The link with the cities is strengthened by the using of locally mined sand from eight of the most important cities in the Hanseatic period. It is used as a glaze. The material provides a sense of belonging, because there is a part of the city itself in each piece of crockery that will be made. The skin varies per item, but below it is the same porcelain. Just as people differ from the outside, but on the inside we are all the same. Hanzeware is a discussion about whether to open or not to open up our borders to outside influences.
This is what needs to be discussed and celebrated. Being united and connected despite our differences.
Robert van Middendorp founded Atelier van Middendorp in 2014 after getting his masters degree in In_architecture at ArtEZ University of the arts in Zwolle. Robert van Middendorp (1987) puts great value on experiencing the entire process of creation himself. “This is what is required of me as a designer, to get the hang of it, design doesn’t only come from the head, but from the hands as well”.
Robert completed internships at various masters of different disciplines in order to expand his skill set and to hone his craft. He continues to sharpen the knowledge he accumulated during this period, as well as striving to always learn new crafts to stay ahead of the industry. However, his dedication to mastering age-old crafts, created a body of work that has a clear link to tradition. The various techniques he uses often comingle and cross borders and disciplines that create a fusion of creation.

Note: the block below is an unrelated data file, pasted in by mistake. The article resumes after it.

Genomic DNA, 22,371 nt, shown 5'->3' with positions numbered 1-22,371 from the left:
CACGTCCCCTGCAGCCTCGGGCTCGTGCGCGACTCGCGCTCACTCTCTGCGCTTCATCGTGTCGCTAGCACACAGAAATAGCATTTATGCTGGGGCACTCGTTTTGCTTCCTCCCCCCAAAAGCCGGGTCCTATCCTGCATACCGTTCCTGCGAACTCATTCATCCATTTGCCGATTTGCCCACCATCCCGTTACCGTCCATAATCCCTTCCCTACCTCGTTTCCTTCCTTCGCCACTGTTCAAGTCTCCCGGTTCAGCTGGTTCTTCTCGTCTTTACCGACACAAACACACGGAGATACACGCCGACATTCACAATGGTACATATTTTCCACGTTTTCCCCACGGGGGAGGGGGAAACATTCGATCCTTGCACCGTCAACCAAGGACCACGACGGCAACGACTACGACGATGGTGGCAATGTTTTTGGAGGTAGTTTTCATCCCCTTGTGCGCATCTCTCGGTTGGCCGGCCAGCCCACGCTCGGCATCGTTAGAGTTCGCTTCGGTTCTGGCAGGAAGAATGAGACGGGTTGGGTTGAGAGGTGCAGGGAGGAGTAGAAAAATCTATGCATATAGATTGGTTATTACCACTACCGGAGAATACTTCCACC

Robert’s work embodies a search for the aura of the maker. Robert often delves into previously unexplored areas of design where he drinks in the knowledge he acquires to implement innovatively in his own work. This passion for new knowledge and the blending of different disciplines results in a refined sense of materiality and technique. The sheer time and artisanal research that Robert pours into a project always ensures a product where the physical and the spiritual meet. Despite the vast amount of disciplines and techniques Robert implements in his work, his entire body of work remains grounded in a search for timelessness. The search for timelessness lends certain uniformity to his body of work. The search for timelessness in architecture, interior, and design is a search for a form of sustainability that transcends the concept.